Can you live comfortably in a recreational vehicle full time? Some people seem to think so.
Foster Huntington, a professional writer, advertised his own RV lifestyle with the Instagram account #vanlife, and coined the slogan “Home is Where You Park It” – which you will often see on the rear of an RV owned by people who live part-time or full-time in their RVs.
According to the U.S. Census Bureau, there were 2,667 RV Dealers making $25.9 billion in sales in 2017 (the most recent year for which figures are available), an increase of 81.5 percent from $14.2 billion in sales in 2012 with an increase of only 42 dealerships.
At those dealerships, you’ll find many kinds of RV to choose from. According to the census, 47 companies make them. The national center of RV manufacture is in Indiana, where most manufacturers are based, as well as most of the component manufacturers. Besides the RV companies, there are also 743 companies that make travel trailers and campers, also mostly based in Indiana.
Manufacturers range from Oasis Campervans, which will convert your minivan into a mini-RV for $8,500 all the way up to Marchi Mobile, whose eleMMent Palazzo Superior is priced at $3,000,000. In between, a typical travel trailer is liable to be $20,000, a fifth-wheel might be $40,000, and self-contained motor homes start at $100,000, according to the Camper Report website.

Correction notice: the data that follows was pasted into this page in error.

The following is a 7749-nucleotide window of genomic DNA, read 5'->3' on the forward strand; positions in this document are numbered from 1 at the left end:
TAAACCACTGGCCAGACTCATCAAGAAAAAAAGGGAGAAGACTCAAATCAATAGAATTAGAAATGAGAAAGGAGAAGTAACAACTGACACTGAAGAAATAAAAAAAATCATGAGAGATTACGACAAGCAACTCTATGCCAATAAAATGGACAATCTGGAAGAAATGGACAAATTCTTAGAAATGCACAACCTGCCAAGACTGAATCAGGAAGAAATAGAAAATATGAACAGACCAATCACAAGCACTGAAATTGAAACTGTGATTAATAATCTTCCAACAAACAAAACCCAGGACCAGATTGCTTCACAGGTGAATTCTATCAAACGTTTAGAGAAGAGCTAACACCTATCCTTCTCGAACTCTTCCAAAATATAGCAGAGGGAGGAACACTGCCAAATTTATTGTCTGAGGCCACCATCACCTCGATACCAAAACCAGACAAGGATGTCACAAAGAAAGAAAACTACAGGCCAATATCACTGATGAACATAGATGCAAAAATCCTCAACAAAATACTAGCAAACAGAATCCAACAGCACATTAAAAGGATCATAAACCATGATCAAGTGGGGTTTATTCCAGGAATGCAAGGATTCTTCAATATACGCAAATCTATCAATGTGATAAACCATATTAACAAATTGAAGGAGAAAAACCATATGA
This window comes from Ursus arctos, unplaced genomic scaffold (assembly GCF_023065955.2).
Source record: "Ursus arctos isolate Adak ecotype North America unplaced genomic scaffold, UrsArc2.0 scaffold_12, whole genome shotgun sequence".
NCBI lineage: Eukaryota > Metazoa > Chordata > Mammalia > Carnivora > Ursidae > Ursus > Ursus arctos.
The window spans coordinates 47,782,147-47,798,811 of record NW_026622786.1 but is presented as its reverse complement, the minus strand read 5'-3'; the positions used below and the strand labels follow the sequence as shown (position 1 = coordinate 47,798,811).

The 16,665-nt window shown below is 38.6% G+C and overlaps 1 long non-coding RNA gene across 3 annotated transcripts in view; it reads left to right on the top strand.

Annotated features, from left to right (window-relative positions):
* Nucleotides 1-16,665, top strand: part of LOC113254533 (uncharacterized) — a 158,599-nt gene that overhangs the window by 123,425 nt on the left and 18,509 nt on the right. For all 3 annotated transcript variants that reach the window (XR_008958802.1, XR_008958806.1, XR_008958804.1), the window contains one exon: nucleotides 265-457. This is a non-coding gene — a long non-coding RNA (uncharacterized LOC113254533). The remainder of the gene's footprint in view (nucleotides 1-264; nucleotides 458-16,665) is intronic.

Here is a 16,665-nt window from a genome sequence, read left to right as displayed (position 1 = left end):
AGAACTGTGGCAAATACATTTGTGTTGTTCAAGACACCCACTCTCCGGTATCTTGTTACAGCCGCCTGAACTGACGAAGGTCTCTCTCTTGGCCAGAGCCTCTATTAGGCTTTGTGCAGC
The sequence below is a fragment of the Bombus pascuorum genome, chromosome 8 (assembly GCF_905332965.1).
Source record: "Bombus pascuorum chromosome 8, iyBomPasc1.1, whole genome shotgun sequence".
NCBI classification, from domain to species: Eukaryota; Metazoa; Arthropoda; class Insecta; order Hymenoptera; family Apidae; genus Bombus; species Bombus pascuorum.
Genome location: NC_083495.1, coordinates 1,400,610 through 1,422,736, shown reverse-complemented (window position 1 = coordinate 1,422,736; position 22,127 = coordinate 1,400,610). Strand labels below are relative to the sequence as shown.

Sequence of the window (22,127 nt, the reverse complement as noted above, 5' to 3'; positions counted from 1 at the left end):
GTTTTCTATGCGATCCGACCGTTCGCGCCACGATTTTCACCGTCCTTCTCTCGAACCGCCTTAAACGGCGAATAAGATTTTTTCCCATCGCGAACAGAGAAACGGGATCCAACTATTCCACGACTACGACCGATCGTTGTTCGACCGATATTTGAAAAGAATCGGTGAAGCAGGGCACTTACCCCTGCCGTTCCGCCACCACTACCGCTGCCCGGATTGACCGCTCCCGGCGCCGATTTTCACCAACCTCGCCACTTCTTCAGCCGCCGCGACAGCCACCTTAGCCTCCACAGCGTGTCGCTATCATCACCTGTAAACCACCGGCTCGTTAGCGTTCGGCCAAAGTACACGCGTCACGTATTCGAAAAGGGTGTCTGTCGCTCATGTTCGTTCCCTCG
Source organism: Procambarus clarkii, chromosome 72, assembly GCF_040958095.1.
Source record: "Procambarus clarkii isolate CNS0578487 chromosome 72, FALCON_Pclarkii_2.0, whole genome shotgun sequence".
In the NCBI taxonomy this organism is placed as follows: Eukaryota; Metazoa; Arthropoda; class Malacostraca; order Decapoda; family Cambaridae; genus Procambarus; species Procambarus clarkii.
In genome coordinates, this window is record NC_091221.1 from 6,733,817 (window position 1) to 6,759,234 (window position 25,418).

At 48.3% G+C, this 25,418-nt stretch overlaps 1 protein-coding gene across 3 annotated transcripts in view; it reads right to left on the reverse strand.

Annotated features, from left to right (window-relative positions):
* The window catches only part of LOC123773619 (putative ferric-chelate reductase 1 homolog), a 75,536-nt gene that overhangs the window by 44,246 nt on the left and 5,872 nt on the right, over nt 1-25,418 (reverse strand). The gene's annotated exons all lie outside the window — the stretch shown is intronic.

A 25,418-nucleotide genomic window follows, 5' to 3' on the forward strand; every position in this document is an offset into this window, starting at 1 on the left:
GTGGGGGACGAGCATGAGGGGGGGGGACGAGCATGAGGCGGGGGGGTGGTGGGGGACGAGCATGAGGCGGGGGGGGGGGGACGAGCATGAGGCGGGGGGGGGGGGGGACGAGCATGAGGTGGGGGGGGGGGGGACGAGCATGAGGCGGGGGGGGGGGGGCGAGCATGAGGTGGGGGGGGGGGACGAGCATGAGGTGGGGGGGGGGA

So, having bought an RV, where do you take it, and where do you park? An RV comes with all the comforts of home, but to use them you need not only a space large enough to hold your vehicle, but also the cables and hoses which provide your vehicle with electricity and water while it’s parked. Fortunately, there is a network of locations which provide parking room and also “hookups.”
In Benton County, there are several ways to enjoy RV life. If you don’t want to buy, rentals can be found from about $100 to $300 per night. Campgrounds around the county come with daily, weekly, and monthly rate packages.
Heading back to the Census, it says there are 11,791 RV Parks and Campgrounds around the country. You can also rent space at national parks, state parks, and RV spaces maintained by local governments. The National Park Service, the Bureau of Land Management, the U.S. Forest Service, and the U.S. Army Corp of Engineers all maintain locations which have RV spaces.
You might not even have to pay for your parking space: Boondockers Welcome puts RVers in touch with homeowners. Harvest Hosts is a service that connects RV travelers with farms, wineries, and other businesses which allow RV parking.
All of which means that while RV living is usually a luxurious and fairly expensive existence, it can be managed on a very modest budget. It is practiced by well-to-do retirees who like to travel and by people trying to live off the grid.
By John M. Burt